Introducing MemoryStorage

Web Storage API

HTML5 gave us this beautiful thing: consistent cross-browser local storage of ‘vast amounts’ of data on the visitor’s computer in the form of the Web Storage API. The default quota is 5MB, which is huge compared to cookies. I’m using it in the development of Bridal App. It allows the app to respond near-instant to user actions and continue to function even when offline. All modern browsers support it (on desktop as well as on mobile) so life is great. Right?

To support or not to support

Well, as always in web development, it turns out there is support and ‘support’. The problems arise with the browsing mode that all major browsers now feature called ‘Incognito’ or ‘Private Browsing’ or ‘InPrivate’ mode. In this mode, the user’s browsing session will leave no traces behind on his computer once he closes his browser window. Naturally, this mode is quite at odds with Web Storage storing MB’s of data on his local system. So browser vendors had to come up with a solution for this. They had already solved this problem with cookies, which also leave traces behind on your computer, by just allowing the websites to write these cookies and just throwing them away after the browsing session no matter how long their expiration date was set for. So it seemed reasonable to expect them to do the same with localStorage. And they did. Almost all of them…

Safari in Private Browsing mode

Unfortunately, Safari opted to provide a ‘working’ localStorage object, but with it’s quota set to 0. This means it will always be empty and any attempt to write to it will fail with an out-of-quota exception. Although I sorta understand the reasoning behind the quota of 0, in practice it is very inconvenient and even has some privacy-related side-effects. For one, many applications thought they were just going to write a little bit of data to localStorage and would never reach the quota of 5MB (which is practically universally the default value) and so wrote code like this:

if ('localStorage' in window) {
  // Yippie! Here's for progress!
  localStorage.setItem('user-settings', 'some very important user settings');

All these applications will fail when opened in Safari’s Private Browsing mode. It took developers a while to figure out how to feature-detect localStorage, in part because Safari gives us a fully functional, but completely useless localStorage object. It’s empty and when we write to it we get an exception. You may wonder why they did not just leave it completely out, so at least the feature-detect would be simple. Also, localStorage has been used as a messaging channel, allowing multiple pages/tabs on the same domain to communicate with each other using localStorage as a drop-box for messages. This is not possible with the zero-quota solution Safari went with. Also a side-effect of this is that we can now detect Private Browsing mode on Safari due to this. It’s the only browser that does this: give us an empty object which is ‘full’. Want to scare people in Private Browsing mode? Show them a message saying: ‘YOU ARE NOT PRIVATE. your activity has been logged’. I’m not going to do this, but someone, somewhere probably is. I wonder whether Safari will persist with their strategy if that happens, but until then we have this weird situation.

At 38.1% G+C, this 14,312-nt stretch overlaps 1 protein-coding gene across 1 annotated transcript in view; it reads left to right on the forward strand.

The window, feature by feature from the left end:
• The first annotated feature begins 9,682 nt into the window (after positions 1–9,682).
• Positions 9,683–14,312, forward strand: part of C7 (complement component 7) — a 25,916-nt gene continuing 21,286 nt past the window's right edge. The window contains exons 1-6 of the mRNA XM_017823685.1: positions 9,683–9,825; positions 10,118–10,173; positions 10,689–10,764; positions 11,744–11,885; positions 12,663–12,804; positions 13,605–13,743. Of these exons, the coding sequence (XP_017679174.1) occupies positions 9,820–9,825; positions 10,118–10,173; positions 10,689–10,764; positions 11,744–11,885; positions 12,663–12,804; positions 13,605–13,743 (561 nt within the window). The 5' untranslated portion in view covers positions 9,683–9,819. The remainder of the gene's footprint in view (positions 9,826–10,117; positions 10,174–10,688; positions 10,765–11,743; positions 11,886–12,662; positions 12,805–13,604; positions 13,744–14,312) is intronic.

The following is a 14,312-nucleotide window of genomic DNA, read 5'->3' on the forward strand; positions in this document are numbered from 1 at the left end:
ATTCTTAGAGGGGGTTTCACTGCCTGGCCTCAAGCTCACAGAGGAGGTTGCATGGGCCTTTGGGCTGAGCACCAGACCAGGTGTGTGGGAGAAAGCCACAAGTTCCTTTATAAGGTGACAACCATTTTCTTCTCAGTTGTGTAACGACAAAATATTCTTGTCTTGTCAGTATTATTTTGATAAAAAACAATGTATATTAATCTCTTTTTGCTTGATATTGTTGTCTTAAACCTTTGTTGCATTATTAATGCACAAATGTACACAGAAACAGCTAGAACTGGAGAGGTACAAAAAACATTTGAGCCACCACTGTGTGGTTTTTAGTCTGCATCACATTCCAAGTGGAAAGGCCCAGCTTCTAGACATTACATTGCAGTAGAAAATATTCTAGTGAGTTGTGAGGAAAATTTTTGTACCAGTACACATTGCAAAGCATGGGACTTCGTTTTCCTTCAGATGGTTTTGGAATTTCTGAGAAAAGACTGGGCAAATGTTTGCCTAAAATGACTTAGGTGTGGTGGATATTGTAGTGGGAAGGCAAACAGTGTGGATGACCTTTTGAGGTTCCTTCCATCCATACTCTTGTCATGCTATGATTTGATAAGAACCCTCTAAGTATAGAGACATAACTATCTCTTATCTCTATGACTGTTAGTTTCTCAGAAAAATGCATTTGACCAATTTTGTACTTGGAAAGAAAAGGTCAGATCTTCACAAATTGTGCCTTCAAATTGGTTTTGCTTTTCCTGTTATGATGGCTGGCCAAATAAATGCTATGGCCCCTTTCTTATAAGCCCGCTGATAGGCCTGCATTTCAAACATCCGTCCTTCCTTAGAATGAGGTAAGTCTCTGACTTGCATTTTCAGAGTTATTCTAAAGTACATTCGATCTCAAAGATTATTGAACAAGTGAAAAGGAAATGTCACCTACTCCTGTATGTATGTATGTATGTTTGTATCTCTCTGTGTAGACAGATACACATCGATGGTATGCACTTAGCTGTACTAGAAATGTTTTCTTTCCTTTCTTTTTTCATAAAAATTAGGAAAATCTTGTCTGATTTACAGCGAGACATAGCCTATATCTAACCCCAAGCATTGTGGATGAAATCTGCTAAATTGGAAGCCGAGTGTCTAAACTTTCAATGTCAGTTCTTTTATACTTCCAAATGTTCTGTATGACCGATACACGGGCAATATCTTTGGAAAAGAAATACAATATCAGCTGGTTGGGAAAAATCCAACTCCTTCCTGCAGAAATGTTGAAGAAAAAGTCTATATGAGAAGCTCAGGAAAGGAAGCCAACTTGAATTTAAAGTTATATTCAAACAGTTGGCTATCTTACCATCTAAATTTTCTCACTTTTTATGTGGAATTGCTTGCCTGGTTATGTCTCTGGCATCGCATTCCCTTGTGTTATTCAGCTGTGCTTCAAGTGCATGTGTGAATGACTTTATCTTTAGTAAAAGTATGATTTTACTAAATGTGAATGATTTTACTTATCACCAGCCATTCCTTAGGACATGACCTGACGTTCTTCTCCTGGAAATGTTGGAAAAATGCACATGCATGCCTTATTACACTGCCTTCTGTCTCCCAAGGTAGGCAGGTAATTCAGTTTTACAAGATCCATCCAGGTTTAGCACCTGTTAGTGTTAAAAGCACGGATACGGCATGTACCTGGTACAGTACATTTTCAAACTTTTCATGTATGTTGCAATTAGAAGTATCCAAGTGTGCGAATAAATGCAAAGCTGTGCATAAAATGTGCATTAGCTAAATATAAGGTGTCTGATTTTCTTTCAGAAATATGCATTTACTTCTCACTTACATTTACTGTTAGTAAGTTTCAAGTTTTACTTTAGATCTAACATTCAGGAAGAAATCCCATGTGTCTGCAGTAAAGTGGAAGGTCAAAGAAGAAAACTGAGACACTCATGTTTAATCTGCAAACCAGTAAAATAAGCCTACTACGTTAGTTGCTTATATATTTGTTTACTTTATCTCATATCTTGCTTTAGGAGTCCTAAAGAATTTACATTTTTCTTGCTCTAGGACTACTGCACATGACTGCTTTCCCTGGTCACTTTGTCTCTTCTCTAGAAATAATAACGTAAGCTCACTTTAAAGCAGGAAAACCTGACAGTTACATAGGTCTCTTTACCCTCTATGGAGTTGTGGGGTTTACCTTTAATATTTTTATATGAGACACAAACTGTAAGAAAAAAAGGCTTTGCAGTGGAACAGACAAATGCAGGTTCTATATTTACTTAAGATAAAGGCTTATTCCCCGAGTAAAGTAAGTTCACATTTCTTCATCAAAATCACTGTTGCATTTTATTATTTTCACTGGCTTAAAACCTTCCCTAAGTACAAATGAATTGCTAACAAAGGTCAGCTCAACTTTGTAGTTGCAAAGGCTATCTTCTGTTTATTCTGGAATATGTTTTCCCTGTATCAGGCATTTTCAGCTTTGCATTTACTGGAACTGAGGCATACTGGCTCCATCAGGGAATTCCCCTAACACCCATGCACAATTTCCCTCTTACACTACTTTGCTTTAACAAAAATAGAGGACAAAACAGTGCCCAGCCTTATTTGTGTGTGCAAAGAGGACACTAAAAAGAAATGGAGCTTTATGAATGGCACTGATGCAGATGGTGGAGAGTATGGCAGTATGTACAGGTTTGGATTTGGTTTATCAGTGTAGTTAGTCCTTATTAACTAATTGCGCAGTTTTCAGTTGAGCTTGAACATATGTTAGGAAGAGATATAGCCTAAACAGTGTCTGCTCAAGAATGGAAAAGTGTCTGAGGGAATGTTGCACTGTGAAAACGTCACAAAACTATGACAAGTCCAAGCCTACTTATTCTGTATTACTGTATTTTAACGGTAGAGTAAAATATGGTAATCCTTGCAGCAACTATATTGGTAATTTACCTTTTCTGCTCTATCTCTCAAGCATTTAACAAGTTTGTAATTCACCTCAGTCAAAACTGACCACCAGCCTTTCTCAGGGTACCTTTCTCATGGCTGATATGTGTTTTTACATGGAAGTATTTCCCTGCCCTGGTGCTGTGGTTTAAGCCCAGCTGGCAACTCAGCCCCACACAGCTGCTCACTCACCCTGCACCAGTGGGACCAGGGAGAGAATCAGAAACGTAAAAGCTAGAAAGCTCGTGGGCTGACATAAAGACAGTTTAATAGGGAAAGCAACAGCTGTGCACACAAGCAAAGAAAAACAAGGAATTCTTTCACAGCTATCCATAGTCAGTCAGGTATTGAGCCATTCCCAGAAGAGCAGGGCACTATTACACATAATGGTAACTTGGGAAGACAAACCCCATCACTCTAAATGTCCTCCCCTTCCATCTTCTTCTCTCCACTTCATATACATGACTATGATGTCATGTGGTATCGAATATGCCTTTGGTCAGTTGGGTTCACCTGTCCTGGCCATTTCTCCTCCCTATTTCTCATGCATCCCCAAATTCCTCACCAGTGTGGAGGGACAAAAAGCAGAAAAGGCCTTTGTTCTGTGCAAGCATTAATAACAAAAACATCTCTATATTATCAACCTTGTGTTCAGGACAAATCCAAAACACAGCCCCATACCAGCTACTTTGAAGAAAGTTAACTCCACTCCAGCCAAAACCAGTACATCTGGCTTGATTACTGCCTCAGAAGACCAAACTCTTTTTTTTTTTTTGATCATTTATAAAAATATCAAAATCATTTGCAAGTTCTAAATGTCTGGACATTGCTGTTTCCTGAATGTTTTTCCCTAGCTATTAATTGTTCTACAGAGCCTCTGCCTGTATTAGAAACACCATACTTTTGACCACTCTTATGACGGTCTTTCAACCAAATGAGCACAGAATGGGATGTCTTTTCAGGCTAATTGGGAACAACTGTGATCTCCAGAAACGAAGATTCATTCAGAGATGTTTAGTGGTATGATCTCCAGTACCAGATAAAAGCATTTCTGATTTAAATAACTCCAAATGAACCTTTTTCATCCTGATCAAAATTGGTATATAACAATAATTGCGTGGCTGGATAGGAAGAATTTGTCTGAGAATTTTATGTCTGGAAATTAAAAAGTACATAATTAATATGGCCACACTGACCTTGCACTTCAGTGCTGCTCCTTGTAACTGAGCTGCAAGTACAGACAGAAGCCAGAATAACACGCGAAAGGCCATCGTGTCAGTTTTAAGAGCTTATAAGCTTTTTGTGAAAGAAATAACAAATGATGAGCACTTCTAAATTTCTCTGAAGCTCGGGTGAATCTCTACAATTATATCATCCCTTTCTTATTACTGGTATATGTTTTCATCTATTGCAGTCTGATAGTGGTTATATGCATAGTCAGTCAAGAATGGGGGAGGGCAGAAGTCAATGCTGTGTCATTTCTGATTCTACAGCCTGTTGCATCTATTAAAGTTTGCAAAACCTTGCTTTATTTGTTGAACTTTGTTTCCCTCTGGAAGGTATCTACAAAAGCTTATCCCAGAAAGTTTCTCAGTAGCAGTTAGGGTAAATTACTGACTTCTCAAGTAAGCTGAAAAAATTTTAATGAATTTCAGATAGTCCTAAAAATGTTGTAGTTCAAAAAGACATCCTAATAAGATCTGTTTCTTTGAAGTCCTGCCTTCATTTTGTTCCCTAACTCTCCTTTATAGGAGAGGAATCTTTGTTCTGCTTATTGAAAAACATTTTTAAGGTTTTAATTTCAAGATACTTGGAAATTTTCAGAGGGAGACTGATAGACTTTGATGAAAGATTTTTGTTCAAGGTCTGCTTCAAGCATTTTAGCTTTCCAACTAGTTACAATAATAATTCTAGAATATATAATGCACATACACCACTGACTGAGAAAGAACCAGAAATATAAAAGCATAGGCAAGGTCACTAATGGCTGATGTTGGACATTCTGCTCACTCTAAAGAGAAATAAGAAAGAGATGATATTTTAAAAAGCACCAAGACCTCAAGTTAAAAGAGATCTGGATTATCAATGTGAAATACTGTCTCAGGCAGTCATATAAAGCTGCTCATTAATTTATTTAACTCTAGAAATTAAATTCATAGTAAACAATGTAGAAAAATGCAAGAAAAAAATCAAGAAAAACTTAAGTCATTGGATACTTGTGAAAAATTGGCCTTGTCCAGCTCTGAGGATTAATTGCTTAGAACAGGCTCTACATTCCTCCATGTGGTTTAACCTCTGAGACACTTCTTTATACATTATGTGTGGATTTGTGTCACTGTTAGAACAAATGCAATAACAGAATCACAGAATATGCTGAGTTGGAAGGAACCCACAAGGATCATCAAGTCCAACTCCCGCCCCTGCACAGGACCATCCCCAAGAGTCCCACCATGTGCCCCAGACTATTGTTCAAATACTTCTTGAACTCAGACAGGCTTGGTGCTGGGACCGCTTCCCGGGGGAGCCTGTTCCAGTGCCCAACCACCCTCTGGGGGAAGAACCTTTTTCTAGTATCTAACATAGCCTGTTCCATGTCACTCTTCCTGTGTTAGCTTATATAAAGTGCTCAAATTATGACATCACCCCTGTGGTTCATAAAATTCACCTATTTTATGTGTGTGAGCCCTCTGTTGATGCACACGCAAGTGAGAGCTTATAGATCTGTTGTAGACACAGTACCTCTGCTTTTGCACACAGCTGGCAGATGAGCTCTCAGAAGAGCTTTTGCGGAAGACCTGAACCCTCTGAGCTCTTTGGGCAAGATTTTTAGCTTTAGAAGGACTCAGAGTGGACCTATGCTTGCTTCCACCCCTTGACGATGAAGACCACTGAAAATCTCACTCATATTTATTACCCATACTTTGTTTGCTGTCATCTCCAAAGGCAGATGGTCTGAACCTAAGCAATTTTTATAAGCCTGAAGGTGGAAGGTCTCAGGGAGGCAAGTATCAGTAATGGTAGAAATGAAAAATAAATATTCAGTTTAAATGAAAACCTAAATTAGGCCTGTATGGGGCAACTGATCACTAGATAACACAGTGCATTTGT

So what to do?

Polyfill it! What else? 🙂
Of course there is an issue, because the localStorage object is read-only and can’t be replaced. So hopefully you did not write all your code directly to the localStorage object but used some read or write functions instead. Our basic strategy is like this:

  1. Detect whether we have a working localStorage
  2. If not, create a polyfill in it’s stead
  3. Assign the working storage object to some variable which we’ll be using when we need to read or write something.

I’m using Rhaboo in Bridal App and I had to hack it to make it work on Safari in Private Browsing mode and MemoryStorage is a direct result of that work. What started out as a small stub is now a separate project so it can be used by anyone who needs a polyfill for localStorage.

Usage example

Here is how you would feature-detect a working localStorage and implement a fallback to MemoryStorage if it’s not available:

var DB;
try {
    var x = 'test_localstorage_available_' +;
    localStorage.setItem(x, x);
    var y = localStorage.getItem(x);
    if (x !== y) {throw new Error();}
    DB = localStorage;
catch(e) {
    DB = new MemoryStorage('my-cool-app');

If the code reaches the line DB = localStorage, all is well. If it does however throw an exception, the catch block will be reached and we instantiate a new MemoryStorage object instead. From that point on we can write to DB in the save knowledge that it will not fail (as long as we stay under our quota of 5MB). The string 'my-cool-app' is meant as a unique ID for the storage space, providing for an isolated storage area. Only other MemoryStorage objects with the same ID will share the same storage. If no ID is provided, a global storage space will be used.

I’m inviting everyone for feedback on this project.

Project homepage

The GitHub page

NPM module page

Issue tracker


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